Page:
The ministry of labour has already announced a revision in the salaries of private security guards to R15,000 for an eight-hour workday, provided they are trained and certified by the Security Sectors Skill Development Council under ministry of Skill Development.

Police order
State DGP Satish Mathur, said, “We stand by the order passed in 2012 and there are no changes to the same.”

A state police circular (a copy of which is with this paper) read, “A notification, dated November 2012, was issued by the then special inspector-general (law and order) Deven Bharti, which said state home minister RR Patil had said in March 2012 that private security guards who were using guns licensed for personal use and registered in other states but later converted into a national permit to be used for commercial purposes would be cancelled. “It’s illegal and cannot be allowed under any circumstances,” Bharti said.

Rifles, air guns
Deepak Shinde (47) has been on duty guarding cash vans for the past six months. The only weapon he holds is the air gun that his security agency from Goregaon gave him when he joined.

When asked if he had even done target practice or was trained in martial arts, he replied in the negative stating that he had earlier been working as a watchman but took this job as it was paying him R1,000 more, despite knowing the high risk involved.

A resident of Thane, Shinde said, “At one time, I can use a single pellet and I carry a few of them on me. Right now my gun is not loaded.”

Another armed guard Shankarlal Gokul Prasad (47), employed by Writers, carries his own 12 bore rifle and six bullets. Prasad had fired one round in Virar in 2004, when an attempt was made to steal cash of R5 lakh from the cash van that he was guarding. One of the robbers was injured.

A resident of Thane, Shankarlal claims to have had target practice. “I can hit a target from 100 metres away and can even kill the target. I have an All India licence for my weapon.”

When we asked company officials about them using untrained armed guards for security of cash vans, Amit Dheng, from the Operations department said, “As per the state police notification issued in 2012, none of the security agencies are supposed to carry armed weapons and if they are doing so, it is in their individual capacity. We, therefore, have to make do with air guns”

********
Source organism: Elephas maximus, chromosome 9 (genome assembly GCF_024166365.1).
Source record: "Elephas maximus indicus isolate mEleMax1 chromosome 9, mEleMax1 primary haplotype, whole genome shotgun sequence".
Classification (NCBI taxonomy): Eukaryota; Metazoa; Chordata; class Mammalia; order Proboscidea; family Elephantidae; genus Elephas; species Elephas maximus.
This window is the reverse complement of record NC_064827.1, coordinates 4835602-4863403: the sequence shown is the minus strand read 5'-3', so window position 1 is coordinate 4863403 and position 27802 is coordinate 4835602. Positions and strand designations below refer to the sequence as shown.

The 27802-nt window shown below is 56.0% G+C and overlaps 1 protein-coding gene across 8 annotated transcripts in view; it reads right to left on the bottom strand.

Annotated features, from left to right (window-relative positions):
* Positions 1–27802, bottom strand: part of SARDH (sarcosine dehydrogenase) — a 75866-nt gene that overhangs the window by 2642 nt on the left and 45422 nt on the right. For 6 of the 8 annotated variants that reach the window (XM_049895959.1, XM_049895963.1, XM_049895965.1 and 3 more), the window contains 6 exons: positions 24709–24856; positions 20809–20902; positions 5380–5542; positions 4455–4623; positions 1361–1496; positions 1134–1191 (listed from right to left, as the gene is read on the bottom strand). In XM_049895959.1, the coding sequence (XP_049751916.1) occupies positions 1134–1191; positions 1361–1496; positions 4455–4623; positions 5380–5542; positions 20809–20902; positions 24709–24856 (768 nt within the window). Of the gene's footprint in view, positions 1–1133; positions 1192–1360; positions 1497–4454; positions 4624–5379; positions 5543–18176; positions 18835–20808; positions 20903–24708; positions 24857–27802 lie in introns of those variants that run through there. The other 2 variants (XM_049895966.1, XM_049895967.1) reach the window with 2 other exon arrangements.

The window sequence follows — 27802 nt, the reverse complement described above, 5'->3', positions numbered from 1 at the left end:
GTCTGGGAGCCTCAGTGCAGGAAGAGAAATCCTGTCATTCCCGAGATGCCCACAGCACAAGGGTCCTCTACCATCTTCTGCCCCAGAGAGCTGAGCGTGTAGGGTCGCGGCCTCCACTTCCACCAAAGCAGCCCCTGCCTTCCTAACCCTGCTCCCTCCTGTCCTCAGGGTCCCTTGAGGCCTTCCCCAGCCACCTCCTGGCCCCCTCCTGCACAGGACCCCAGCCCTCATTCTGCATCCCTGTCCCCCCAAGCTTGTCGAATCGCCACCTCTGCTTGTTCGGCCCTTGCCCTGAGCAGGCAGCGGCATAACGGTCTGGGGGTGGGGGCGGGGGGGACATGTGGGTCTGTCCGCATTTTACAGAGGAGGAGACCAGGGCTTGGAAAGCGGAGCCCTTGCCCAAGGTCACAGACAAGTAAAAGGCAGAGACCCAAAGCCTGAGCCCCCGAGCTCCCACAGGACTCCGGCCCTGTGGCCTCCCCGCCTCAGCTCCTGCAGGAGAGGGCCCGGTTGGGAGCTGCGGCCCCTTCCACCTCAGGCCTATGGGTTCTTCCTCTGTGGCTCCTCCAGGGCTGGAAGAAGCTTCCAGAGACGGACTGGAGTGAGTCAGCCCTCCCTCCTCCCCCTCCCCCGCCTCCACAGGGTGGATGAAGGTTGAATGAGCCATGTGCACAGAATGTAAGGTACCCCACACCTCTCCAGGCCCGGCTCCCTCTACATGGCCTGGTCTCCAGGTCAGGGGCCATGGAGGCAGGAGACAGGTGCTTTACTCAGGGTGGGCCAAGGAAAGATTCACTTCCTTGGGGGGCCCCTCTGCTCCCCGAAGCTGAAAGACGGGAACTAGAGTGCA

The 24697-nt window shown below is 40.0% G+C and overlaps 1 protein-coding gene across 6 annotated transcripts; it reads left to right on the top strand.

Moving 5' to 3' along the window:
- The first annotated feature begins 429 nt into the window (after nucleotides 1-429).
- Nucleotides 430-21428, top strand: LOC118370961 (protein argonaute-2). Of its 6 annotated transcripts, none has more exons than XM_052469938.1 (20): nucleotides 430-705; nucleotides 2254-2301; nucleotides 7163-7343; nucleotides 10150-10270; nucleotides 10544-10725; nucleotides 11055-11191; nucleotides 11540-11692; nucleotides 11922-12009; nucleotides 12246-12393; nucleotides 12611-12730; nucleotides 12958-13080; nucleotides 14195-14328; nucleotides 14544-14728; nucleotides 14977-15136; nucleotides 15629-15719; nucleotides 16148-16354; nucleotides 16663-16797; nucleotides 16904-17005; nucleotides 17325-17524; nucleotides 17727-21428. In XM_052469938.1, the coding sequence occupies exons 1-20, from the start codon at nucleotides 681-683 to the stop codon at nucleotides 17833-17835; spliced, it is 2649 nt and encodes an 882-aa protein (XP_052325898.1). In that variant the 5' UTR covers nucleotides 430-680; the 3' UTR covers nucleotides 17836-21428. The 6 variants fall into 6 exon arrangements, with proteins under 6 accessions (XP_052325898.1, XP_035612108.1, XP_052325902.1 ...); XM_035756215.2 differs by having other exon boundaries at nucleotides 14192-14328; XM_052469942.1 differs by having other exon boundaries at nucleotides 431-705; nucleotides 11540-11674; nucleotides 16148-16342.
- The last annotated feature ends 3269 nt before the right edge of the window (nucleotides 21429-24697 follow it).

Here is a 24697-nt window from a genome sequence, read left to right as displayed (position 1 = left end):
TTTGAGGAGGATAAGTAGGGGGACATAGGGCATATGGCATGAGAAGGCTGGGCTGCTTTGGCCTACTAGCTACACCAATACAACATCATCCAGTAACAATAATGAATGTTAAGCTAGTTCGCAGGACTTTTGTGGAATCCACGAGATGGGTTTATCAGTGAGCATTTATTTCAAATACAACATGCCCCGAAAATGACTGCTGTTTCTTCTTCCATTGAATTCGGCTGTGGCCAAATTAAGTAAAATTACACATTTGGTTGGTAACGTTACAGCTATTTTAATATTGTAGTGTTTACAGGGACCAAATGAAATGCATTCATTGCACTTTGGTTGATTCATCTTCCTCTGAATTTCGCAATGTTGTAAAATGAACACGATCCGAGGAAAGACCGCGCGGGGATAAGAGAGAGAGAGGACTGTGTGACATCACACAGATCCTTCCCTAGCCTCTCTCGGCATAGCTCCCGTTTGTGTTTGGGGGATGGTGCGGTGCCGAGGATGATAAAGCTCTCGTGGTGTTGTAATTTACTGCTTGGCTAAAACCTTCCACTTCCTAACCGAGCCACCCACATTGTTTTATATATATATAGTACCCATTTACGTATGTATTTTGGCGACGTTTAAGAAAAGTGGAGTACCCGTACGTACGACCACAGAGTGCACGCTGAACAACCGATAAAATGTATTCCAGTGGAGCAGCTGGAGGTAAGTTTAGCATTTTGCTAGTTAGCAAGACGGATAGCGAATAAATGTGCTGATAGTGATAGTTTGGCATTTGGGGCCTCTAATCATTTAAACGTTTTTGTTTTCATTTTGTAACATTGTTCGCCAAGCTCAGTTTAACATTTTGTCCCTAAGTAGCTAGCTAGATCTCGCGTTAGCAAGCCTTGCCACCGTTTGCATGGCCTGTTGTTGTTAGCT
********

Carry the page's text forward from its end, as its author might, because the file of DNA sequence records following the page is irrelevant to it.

Case studies

ATM operators Bharat Vandare and Amit Utekar

Bharat Vandare (30), a resident of Kalyan and Amit Utekar (28) of Diva, work as ATM operators and have been carrying crores of rupees daily in and out of the ATMs and banks. Bharat said, “I have never seen this much cash in my life, but I know that I am responsible for any mismatch of currency at the ATM and in records. After the demonetisation announcement, I had made multiple trips to the same ATM to evacuate the old notes and then to refill it. Also, when the trunk is full of cash, we have to come to the office to empty it into the vault and then again head out for it to be refilled. This would happen even in the night hours.” Utekar said, “I had one of the most sensitive areas to cover [Bhiwandi], and especially at night we would return from ATM centres with large amounts of cash.  I was not worried as we had gunmen with us.” Interestingly, even these men had to wait in long queues at banks and ATMs to withdraw money for themselves. Bharat said, “We can’t exchange old notes with new as all the money in the ATM is accounted for.”